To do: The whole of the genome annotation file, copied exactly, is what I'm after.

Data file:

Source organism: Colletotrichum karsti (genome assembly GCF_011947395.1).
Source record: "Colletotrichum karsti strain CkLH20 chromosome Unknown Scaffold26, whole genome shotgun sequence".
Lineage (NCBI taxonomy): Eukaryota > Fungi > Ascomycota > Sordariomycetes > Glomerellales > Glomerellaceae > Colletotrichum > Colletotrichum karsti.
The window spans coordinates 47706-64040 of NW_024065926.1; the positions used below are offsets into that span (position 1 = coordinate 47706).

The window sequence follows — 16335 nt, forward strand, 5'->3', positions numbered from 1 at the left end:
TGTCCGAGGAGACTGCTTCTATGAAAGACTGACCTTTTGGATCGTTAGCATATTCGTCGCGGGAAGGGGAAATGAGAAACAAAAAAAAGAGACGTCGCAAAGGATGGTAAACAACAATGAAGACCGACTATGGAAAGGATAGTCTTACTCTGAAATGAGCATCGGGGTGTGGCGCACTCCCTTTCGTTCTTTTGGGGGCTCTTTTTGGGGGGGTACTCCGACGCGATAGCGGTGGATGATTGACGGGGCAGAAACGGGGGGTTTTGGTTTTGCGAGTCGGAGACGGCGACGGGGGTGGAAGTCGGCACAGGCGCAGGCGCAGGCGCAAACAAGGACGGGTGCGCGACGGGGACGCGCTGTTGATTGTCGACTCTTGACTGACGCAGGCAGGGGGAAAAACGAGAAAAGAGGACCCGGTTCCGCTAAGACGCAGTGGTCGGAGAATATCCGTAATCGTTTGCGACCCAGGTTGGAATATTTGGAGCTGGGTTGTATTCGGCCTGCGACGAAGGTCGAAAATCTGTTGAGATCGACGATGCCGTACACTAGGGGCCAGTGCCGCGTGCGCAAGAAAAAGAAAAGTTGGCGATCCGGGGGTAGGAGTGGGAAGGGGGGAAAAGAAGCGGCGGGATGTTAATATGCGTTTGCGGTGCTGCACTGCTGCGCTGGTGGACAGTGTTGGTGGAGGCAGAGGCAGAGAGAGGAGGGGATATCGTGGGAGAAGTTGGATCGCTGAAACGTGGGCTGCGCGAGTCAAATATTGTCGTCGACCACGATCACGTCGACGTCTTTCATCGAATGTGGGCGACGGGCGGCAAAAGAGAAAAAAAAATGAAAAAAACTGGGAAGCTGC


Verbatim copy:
Source organism: Colletotrichum karsti (genome assembly GCF_011947395.1).
Source record: "Colletotrichum karsti strain CkLH20 chromosome Unknown Scaffold26, whole genome shotgun sequence".
Lineage (NCBI taxonomy): Eukaryota > Fungi > Ascomycota > Sordariomycetes > Glomerellales > Glomerellaceae > Colletotrichum > Colletotrichum karsti.
The window spans coordinates 47706-64040 of NW_024065926.1; the positions used below are offsets into that span (position 1 = coordinate 47706).

The window sequence follows — 16335 nt, forward strand, 5'->3', positions numbered from 1 at the left end:
TGTCCGAGGAGACTGCTTCTATGAAAGACTGACCTTTTGGATCGTTAGCATATTCGTCGCGGGAAGGGGAAATGAGAAACAAAAAAAAGAGACGTCGCAAAGGATGGTAAACAACAATGAAGACCGACTATGGAAAGGATAGTCTTACTCTGAAATGAGCATCGGGGTGTGGCGCACTCCCTTTCGTTCTTTTGGGGGCTCTTTTTGGGGGGGTACTCCGACGCGATAGCGGTGGATGATTGACGGGGCAGAAACGGGGGGTTTTGGTTTTGCGAGTCGGAGACGGCGACGGGGGTGGAAGTCGGCACAGGCGCAGGCGCAGGCGCAAACAAGGACGGGTGCGCGACGGGGACGCGCTGTTGATTGTCGACTCTTGACTGACGCAGGCAGGGGGAAAAACGAGAAAAGAGGACCCGGTTCCGCTAAGACGCAGTGGTCGGAGAATATCCGTAATCGTTTGCGACCCAGGTTGGAATATTTGGAGCTGGGTTGTATTCGGCCTGCGACGAAGGTCGAAAATCTGTTGAGATCGACGATGCCGTACACTAGGGGCCAGTGCCGCGTGCGCAAGAAAAAGAAAAGTTGGCGATCCGGGGGTAGGAGTGGGAAGGGGGGAAAAGAAGCGGCGGGATGTTAATATGCGTTTGCGGTGCTGCACTGCTGCGCTGGTGGACAGTGTTGGTGGAGGCAGAGGCAGAGAGAGGAGGGGATATCGTGGGAGAAGTTGGATCGCTGAAACGTGGGCTGCGCGAGTCAAATATTGTCGTCGACCACGATCACGTCGACGTCTTTCATCGAATGTGGGCGACGGGCGGCAAAAGAGAAAAAAAAATGAAAAAAACTGGGAAGCTGC